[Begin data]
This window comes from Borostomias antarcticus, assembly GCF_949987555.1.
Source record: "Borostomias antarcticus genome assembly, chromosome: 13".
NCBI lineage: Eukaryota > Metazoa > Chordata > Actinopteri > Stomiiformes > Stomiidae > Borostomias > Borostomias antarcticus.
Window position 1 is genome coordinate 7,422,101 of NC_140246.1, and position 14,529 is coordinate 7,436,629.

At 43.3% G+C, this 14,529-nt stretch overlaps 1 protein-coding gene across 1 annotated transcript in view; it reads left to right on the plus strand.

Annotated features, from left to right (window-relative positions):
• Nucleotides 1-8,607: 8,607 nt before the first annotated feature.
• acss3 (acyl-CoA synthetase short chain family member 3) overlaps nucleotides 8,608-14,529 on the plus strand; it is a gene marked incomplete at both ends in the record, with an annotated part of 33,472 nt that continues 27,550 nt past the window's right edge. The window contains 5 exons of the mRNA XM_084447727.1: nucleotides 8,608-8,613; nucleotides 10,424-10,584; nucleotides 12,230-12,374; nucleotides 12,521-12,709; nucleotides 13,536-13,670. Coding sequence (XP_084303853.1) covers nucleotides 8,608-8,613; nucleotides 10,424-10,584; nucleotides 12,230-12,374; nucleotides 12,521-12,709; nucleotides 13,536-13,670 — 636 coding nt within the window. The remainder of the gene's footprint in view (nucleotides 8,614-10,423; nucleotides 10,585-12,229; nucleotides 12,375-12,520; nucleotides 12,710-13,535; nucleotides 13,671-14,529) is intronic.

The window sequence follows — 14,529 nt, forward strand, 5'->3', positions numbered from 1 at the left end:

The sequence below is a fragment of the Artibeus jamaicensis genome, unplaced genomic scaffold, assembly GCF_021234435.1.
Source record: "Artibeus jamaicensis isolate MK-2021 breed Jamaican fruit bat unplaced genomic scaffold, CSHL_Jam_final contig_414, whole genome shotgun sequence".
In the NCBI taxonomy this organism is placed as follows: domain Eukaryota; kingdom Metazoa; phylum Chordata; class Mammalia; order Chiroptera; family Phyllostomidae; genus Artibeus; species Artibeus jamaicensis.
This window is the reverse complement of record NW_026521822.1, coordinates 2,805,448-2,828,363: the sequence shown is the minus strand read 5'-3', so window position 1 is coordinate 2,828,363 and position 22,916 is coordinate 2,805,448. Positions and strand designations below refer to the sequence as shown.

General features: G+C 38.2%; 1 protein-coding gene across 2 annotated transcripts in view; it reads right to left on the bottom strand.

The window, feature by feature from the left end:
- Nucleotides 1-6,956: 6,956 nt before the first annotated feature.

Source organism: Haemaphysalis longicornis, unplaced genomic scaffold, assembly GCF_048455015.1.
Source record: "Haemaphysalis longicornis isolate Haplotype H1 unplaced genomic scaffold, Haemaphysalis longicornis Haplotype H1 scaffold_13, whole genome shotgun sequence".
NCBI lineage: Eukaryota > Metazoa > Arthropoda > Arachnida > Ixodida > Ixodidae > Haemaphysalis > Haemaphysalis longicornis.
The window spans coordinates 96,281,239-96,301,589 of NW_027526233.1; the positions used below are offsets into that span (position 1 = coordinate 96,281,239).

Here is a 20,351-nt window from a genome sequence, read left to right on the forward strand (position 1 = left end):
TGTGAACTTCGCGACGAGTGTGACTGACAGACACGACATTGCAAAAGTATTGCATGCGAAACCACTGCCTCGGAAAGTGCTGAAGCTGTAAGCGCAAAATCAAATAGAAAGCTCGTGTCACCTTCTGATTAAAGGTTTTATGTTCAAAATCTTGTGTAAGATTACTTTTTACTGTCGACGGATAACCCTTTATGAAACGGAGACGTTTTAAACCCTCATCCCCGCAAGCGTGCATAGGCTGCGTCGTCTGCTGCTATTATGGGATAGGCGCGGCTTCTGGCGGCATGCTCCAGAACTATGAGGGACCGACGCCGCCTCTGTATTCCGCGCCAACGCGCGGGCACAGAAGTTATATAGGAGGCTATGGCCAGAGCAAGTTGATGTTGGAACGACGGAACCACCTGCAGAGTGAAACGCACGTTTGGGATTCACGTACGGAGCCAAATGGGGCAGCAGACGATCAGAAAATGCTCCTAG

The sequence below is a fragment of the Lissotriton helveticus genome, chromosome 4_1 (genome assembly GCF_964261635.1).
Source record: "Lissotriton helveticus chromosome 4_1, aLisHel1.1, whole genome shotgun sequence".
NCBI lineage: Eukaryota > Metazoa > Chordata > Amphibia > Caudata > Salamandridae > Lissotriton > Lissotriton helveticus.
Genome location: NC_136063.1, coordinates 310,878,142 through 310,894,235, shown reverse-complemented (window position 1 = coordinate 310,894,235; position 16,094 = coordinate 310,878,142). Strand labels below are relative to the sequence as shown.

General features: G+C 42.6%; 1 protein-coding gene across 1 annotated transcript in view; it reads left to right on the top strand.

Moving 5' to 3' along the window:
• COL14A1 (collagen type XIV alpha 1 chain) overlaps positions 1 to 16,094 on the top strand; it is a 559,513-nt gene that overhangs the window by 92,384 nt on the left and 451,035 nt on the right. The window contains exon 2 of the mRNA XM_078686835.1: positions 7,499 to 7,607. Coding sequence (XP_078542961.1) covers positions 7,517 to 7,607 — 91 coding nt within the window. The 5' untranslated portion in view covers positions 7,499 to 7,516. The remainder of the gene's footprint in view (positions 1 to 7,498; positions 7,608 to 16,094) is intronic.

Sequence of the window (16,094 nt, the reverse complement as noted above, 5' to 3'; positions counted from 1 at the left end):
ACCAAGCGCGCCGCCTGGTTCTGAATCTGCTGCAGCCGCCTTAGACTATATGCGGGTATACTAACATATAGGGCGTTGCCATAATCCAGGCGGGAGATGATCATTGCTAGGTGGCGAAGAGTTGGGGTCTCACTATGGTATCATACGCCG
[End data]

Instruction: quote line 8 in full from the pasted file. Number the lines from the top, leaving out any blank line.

• acss3 (acyl-CoA synthetase short chain family member 3) overlaps nucleotides 8,608-14,529 on the plus strand; it is a gene marked incomplete at both ends in the record, with an annotated part of 33,472 nt that continues 27,550 nt past the window's right edge. The window contains 5 exons of the mRNA XM_084447727.1: nucleotides 8,608-8,613; nucleotides 10,424-10,584; nucleotides 12,230-12,374; nucleotides 12,521-12,709; nucleotides 13,536-13,670. Coding sequence (XP_084303853.1) covers nucleotides 8,608-8,613; nucleotides 10,424-10,584; nucleotides 12,230-12,374; nucleotides 12,521-12,709; nucleotides 13,536-13,670 — 636 coding nt within the window. The remainder of the gene's footprint in view (nucleotides 8,614-10,423; nucleotides 10,585-12,229; nucleotides 12,375-12,520; nucleotides 12,710-13,535; nucleotides 13,671-14,529) is intronic.